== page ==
Note: Some devices with built-in displays may require an external monitor or a virtual display to capture output from, as is the case for Windows installations on the Steam Deck. This is apparently due to security restrictions of certain API calls.

See the Virtual displays section for a couple of options.


The Moonlight client is available on an wide array of devices and platforms, or as a Chrome extension if that's more your thing.

For the best performance, the client should have the hardware to decode H.265 video but H.264 or software decoding options are available as fallbacks. Newer hardware can now also take adavantage of AV1 video compression, which promises even better performance than H.265, assuming both the host and client devices support it.

Configuring Sunshine


A handful of Sunshine builds are available for Windows and Linux. Assuming you're on Windows, you have the option to either install the full Sunshine package, or run it as a portable application.

  • The full installation (sunshine-windows-installer.exe) is installed as a service which allows it to run on the login screen and control elevated prompts. The full package also includes Steam audio device drivers and other useful tools.
  • The portable package ( can be run locally without administrative permissions but lacks some of the features the full installation provides.

If you plan on using Sunshine regularly, the full installer is probably your best bet as in includes everything you need to get started. Both options perform equally and are configured the same way.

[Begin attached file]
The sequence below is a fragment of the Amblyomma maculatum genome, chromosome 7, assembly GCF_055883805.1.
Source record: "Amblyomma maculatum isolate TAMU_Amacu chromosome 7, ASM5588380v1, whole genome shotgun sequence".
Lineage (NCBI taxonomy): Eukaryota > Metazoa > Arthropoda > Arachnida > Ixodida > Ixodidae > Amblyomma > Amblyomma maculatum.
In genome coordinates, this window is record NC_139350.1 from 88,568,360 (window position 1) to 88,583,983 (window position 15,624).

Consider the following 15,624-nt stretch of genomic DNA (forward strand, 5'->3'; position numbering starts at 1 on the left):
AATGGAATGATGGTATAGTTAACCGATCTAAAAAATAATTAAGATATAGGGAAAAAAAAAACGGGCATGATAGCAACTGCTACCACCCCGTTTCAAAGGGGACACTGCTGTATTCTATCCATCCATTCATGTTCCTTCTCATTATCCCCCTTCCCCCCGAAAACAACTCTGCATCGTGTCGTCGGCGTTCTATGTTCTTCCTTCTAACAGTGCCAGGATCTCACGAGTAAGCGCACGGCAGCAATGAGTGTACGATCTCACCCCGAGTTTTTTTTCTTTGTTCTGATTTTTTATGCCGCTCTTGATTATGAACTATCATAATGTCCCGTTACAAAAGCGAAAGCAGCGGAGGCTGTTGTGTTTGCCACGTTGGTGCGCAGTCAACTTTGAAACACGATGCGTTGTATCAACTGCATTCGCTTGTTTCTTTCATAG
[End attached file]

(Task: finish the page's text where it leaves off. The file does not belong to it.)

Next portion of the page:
Accessing the Sunshine web GUI

After the installation (and unless configured otherwise) Sunshine will run a web service on port 47990. You can access the GUI by navigating to https://localhost:47990 on the host machine's browser.

Screenshot of the Sunshine web interface

You will need to setup a username and password the first time you access the GUI. If you're not concerned about local security, you can create a bookmark and include the ID and password in the URL for quick access, though this isn't something you should do carelessly:


Sunshine settings

Audio sink

The audio sink — not to be confused with audio sync — is the device Sunshine will capture audio from. In other words, it'll set this device as the output in Windows and capture from it. If present, Sunshine will default to the Steam Virtual Audio Speaker which has the benefit of having no audible sound on the host and is highly configurable. The Steam Virtual Audio Speaker is installed alongside Sunshine unless checked off in the installation wizard.

Should you need to use a specific device, a list of can be found by running the audio-info.exe tool in the Sunshine tools folder, by default found at the following location:

C:\Program Files\Sunshine\tools\audio-info.exe

Note that the tool cannot be run directly and should be launched from a command prompt or via PowerShell.